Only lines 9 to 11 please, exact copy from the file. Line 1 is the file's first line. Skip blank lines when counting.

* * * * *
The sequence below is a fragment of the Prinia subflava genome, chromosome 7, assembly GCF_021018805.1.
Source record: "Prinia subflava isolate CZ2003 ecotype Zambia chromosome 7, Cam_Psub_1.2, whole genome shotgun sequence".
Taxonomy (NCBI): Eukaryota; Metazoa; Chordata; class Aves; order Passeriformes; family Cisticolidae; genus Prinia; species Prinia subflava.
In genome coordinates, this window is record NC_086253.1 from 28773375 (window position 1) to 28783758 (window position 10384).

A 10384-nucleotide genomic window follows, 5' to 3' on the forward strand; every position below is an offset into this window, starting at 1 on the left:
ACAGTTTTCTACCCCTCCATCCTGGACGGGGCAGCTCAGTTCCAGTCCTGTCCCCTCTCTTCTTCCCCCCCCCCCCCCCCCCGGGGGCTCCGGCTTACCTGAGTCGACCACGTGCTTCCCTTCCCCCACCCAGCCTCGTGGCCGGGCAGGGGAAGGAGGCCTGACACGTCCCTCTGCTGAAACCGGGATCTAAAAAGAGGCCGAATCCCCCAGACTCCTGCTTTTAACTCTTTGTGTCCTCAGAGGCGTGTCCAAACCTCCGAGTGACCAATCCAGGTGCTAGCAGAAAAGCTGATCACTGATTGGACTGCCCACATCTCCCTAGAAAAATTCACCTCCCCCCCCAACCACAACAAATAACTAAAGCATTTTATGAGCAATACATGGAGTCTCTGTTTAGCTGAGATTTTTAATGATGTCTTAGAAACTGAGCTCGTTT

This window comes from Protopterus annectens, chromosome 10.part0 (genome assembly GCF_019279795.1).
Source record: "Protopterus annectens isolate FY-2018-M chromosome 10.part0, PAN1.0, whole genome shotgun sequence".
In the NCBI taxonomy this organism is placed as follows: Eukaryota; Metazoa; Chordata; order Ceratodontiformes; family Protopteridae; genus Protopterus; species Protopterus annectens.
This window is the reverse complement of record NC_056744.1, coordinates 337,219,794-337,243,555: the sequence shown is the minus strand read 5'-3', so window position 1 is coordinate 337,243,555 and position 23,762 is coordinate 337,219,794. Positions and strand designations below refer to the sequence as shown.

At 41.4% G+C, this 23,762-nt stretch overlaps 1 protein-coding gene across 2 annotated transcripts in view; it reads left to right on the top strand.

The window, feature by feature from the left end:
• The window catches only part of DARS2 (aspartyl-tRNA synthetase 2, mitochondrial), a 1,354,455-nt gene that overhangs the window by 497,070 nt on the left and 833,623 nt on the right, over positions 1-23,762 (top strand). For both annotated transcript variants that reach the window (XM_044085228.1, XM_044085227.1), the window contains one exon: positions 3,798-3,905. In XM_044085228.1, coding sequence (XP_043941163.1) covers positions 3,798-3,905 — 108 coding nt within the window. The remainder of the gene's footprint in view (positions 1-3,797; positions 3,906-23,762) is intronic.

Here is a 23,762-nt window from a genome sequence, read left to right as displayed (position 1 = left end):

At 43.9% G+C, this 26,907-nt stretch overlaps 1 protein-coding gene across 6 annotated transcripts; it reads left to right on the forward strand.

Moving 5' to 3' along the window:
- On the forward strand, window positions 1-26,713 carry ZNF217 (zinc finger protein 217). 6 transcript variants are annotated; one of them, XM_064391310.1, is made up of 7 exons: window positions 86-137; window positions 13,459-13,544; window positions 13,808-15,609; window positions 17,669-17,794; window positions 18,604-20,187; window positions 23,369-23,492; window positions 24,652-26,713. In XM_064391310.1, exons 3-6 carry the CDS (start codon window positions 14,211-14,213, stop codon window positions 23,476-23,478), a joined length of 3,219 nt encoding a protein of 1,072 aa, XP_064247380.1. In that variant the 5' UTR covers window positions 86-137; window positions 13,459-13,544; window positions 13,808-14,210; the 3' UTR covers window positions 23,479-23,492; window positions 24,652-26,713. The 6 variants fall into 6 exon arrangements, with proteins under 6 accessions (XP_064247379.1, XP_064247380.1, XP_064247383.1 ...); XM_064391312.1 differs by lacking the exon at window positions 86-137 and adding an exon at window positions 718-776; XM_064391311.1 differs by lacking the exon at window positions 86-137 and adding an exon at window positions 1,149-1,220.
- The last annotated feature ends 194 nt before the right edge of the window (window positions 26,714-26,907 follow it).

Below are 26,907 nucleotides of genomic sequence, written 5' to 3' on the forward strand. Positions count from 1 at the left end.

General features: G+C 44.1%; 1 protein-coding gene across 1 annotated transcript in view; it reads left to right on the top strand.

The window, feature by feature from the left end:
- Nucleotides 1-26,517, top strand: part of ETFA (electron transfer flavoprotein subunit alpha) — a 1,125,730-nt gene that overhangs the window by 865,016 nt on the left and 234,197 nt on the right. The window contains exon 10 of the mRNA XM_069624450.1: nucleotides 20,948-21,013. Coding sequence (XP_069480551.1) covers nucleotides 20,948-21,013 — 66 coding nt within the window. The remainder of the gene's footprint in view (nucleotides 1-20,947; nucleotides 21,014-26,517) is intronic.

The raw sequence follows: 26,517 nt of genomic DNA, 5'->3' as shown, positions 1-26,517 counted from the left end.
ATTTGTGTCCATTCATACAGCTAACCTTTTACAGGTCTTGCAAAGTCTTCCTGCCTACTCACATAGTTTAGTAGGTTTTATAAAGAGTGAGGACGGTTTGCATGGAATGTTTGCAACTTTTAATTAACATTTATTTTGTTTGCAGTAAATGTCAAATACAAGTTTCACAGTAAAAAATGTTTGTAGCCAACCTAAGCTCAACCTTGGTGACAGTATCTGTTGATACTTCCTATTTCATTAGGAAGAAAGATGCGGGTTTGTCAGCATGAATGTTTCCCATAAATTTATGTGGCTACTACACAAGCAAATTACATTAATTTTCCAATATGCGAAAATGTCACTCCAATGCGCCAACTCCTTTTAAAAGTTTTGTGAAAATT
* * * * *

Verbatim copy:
In the NCBI taxonomy this organism is placed as follows: Eukaryota; Metazoa; Chordata; order Ceratodontiformes; family Protopteridae; genus Protopterus; species Protopterus annectens.
This window is the reverse complement of record NC_056744.1, coordinates 337,219,794-337,243,555: the sequence shown is the minus strand read 5'-3', so window position 1 is coordinate 337,243,555 and position 23,762 is coordinate 337,219,794. Positions and strand designations below refer to the sequence as shown.

At 41.4% G+C, this 23,762-nt stretch overlaps 1 protein-coding gene across 2 annotated transcripts in view; it reads left to right on the top strand.